HMS: I wasn’t sure what your plans were, but now that you’ve clarified that you are making new music together, that’s very exciting to me. Did you have to do anything to the original recordings to get them ready to release, and how did you decide what new material to add alongside the existing songs?

AH: All we could do, since we lost the stems and the masters in the fire, was out of the digital file that Kristian had. We sent them through a mastering process that helped levels bump. We couldn’t really do anything between tracks or anything like that.

KB: As we were figuring out what to add, I’m a habitual creator, so I was like, “Let’s add everything!” But during this process, Andrew and I went through the journey of listening to our old records together, and with some of the people who made them. And we did it all on Zoom.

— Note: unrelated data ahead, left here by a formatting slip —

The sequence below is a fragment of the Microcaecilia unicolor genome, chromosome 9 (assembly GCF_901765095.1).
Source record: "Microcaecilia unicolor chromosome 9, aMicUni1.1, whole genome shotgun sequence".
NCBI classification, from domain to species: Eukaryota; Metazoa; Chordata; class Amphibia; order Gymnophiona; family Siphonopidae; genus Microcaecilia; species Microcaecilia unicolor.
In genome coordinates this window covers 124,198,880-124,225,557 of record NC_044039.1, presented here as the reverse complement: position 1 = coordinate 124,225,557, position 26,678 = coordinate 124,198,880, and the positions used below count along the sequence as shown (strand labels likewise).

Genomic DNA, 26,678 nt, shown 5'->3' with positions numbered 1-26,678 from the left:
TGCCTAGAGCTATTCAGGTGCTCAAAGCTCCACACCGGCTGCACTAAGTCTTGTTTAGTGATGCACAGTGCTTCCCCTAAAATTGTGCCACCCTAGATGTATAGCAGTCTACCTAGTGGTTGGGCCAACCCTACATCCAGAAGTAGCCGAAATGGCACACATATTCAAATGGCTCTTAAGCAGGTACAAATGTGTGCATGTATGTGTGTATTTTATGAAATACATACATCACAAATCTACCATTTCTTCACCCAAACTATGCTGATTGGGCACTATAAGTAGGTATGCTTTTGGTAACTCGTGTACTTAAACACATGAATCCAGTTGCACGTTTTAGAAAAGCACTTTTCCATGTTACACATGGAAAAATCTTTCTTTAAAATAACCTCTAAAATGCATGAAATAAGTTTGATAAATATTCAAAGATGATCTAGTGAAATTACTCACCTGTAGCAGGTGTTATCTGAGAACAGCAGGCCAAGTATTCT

Right after we all listened at the same time, we then talked about it. To me, it was like a living, breathing, 33 1/3 book. We had all the memories flow back of recording and writing. We started to dig in our old material, and we truly considered old material for this album.

The band that my brother is in is called Dark Water, and someone came up with the idea of doing a collaboration between Dark Water and Billy Pilgrim on a song or two on this album. As we dove down that hole, we got to the end of it, my brother said, “You’ve only got four minutes and four seconds.” And Andrew and I had written a song together the previous night that was four minutes and three seconds.

HMS: No way!

KB: We walked all the way up to the last ridge of the last groove of the last side of the record.